100 years from now, no one is going to care who I am. I know this. I don’t mean that in a bad way and I don’t say it in the hopes someone will contradict me and shower me with praise; this is not said as compliment bait.
No, I say it because it’s true. 100 years from now, no one is going to care who I was. The same probably goes for you, too. In fact, with a few exceptions, it goes for most people. Command an army, serve as president, discover the cure for stupidness… history will remember you. But for most of us, this simply isn’t true. History won’t remember us. The wonderful every day glorious things we did: raise a family, work hard, bake a mean apple pie, help our neighbors…these things will never make it into the history books.
But when it comes to our family, well, that’s a little different. They are the people who could very well remember and more importantly, WANT to remember. To them, we will be part of that marvelous root system from which future generations sprang to life. We will be part of their story, whether they like it or not. I mean, you can pick your friends, you can pick your nose, but you can’t pick your family, right? You are stuck with them and they with you. And most of the time, that’s a pretty great thing.
But what will they know about us? After all, time has a way of blurring the details. Family stories get changed, ever so slightly, with each telling. It’s to be expected. Tales are told of my Sicilian grandfather, Carmelo, who played poker with his Sicilian “friends” in the basement, and how each put their gun on the table during the game so that no one would end up the casualty of a sore loser. It’s a great story-no wonder “Goodfellas” is one of my favorite movies.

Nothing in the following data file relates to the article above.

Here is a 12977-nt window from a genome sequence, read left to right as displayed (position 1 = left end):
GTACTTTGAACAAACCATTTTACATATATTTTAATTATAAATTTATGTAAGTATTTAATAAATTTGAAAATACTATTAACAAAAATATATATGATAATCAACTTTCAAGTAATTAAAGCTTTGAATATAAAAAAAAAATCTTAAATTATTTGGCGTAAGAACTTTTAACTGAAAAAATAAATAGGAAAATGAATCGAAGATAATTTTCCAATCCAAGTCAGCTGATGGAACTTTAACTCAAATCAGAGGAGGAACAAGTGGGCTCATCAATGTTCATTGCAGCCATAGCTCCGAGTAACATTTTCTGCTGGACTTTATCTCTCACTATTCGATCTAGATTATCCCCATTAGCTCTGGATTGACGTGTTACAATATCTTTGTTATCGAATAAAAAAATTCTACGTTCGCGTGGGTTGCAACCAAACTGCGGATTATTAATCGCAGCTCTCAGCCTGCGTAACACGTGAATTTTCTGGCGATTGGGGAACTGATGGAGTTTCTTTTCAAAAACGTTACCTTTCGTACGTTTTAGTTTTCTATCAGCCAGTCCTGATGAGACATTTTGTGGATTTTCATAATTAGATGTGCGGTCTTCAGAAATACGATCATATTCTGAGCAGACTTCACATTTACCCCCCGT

And while stories like this are a part of how I know a man I never met, I know him more from photos like this one: a man playing a banjo, his vineyard behind him, a dog at his feet.
In fact, I know more about my Sicilian grandfather from this one picture than I do any story. I look at this image and see a man who loved music enough to pose with his banjo; a man who loved his dog and whose dog clearly loved him (check out that adoring expression) a man who was poor but donned a tie and hat because obviously, this photograph was important; a man who smiled at a time when smiling wasn’t “cool.”
No one but a handful of people in the world care about this picture. But to that handful, this picture is everything. I don’t have many photos of my grandfather. Photos were expensive and my dad’s family were dirt poor, so few pictures exist of this wonderful man and his wife and their 13 kids in their house on the hill in McKeesport, Pennsylvania. But with this one photo, I feel like I KNOW my grandpa.
How are we known, my friends? We are known by what we leave behind. Print the memories you want to preserve.
About the author: Missy Mwac is a photography satirist, a lover of bacon, a drinker of vodka, a lover of sparkle, and a guide through the murky waters of professional photography. The opinions expressed in this article are solely those of the author. You can connect with her on her website, Tumblr, and Facebook. This article was also published here.